Reader Bob lives south of I-10 and says houses on his side of the freeway aren't moving, despite this article.
Katy is a "boomtown" based on spikes in new home construction and salaries from 2000 to 2008, according to a study by BusinessWeek, which ranked Katy as the second-fastest growing city in the nation.The main upscale neighborhoods in the Houston metro area lie between downtown Houston and Katy, in the corridor south of I-10 and north of Westheimer/FM1093. Houston residents know what I am talking about. That narrow 30 mile x 8 mile corridor contains the trendy new "lofts" near downtown, expensive new condo towers in the Galleria area, River Oaks, Memorial, the Villages and Cinco Ranch. I think that Bob made a good decision long-term, even if right now sales are slow and values are stagnant. 100+ years of real estate history says so.
Me? I live north of I-10, the crappy side. It was a nice quiet place when we moved out here in 1995. It's still an OK place, no real problems. But property values have been flat since 2000. The houses on this side of the freeway are between $100k-$150k. Here's the thing: Long-time readers here have seen my videos and have seen the inventory and foreclosures from my bike tours. The new houses in these videos (1) (2) have all been sold, and this is AFTER the shady lending was stopped. I did a video update three weeks ago and didn't post it on YouTube because there's almost nothing on the market! In my subdivision of 900 houses there are two houses for sale and one foreclosure. That's it.
Meanwhile, reader Todd sent me an article from Builder Online, ranking the nation's best 15 housing markets.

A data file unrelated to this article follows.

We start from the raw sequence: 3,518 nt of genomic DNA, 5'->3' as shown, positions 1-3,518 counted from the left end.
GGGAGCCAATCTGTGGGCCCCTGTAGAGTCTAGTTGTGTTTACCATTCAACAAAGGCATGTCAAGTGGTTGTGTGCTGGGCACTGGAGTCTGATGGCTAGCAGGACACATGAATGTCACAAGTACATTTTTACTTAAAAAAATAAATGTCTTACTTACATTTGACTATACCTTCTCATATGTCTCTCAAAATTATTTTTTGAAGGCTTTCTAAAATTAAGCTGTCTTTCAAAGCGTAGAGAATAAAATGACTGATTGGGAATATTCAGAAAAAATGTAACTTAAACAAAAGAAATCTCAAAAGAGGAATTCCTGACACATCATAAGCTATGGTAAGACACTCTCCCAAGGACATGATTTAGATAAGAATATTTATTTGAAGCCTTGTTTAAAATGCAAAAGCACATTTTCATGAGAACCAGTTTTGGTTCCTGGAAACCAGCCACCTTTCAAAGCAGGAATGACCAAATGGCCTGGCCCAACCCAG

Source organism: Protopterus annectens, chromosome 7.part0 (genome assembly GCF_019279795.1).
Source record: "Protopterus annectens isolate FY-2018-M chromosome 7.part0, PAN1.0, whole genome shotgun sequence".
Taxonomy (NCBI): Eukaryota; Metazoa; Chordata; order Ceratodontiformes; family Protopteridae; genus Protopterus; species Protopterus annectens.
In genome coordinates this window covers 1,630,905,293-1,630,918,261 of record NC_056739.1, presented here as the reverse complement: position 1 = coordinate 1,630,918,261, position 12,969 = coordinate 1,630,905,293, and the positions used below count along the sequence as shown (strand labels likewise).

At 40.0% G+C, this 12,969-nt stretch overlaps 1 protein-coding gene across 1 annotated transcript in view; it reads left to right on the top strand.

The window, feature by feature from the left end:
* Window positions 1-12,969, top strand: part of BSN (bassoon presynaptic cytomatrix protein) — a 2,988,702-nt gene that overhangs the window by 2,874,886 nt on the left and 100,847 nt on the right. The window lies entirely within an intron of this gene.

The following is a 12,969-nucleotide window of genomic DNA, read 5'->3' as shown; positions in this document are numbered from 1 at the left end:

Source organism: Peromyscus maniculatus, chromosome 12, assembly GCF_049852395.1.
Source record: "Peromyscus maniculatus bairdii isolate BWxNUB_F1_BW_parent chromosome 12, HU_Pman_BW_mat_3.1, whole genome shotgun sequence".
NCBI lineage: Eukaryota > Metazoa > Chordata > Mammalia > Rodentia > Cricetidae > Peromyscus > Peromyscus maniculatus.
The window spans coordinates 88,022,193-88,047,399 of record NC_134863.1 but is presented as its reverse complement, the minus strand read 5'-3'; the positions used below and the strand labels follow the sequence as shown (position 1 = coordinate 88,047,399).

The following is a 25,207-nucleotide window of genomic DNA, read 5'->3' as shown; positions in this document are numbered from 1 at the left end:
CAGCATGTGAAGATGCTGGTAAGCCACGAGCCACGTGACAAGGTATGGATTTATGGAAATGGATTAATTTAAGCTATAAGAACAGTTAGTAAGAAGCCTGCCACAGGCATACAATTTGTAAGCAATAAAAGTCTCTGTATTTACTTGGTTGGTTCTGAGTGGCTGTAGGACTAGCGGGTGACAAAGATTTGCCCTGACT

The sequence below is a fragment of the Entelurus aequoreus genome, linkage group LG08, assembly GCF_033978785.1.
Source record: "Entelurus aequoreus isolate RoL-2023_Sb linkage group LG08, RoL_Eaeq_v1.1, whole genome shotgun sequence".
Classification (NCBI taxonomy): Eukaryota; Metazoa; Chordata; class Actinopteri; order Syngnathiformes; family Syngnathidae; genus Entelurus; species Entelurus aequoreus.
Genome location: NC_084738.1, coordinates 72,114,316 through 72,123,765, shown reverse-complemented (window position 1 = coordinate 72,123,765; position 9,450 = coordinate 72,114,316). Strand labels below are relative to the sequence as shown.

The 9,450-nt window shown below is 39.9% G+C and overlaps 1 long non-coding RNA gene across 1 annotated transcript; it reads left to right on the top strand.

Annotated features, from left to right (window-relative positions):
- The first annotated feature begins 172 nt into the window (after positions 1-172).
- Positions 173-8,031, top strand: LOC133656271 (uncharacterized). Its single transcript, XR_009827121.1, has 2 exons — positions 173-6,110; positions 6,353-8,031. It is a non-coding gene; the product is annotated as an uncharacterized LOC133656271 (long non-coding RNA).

1. Houston, TexasPast performance is not a guarantee of future results. What I see on my bike rides is that construction has ground to a halt in Katy. Which is a good thing.
2008 Total Building Permits: 42,697
They like to do things big in Houston. Now the metro area, home to nearly 5.8 million people, can lay claim to being the largest home building market in the country, with 42,697 building permits. The market is still benefiting from an influx of population and jobs and rebuilding in the wake of Hurricane Ike. Employment rose 2.2 percent last year, representing the addition of an incredible 57,000 jobs. Home building activity in Houston has only fallen 31 percent since 2005. Also, existing home prices actually rose in Houston last year, 2.8 percent, to $160,200, still a very affordable level.
So... cheap houses north of I-10 move quickly, nicer houses in the I-10/Westheimer corridor are moving slowly. Did we get the subprime crap out of our system two years ago when I was seeing the problem, or is this the calm before storm? I don't know. I do know that the last time "boom town" was used to describe my neck of the woods it became "bust town" soon thereafter.
What the heck, here's the incredibly dull video, from January 31. Like I said, nothing to see.
I'll be glad to get the metal off my teeth so that I can speak normally again.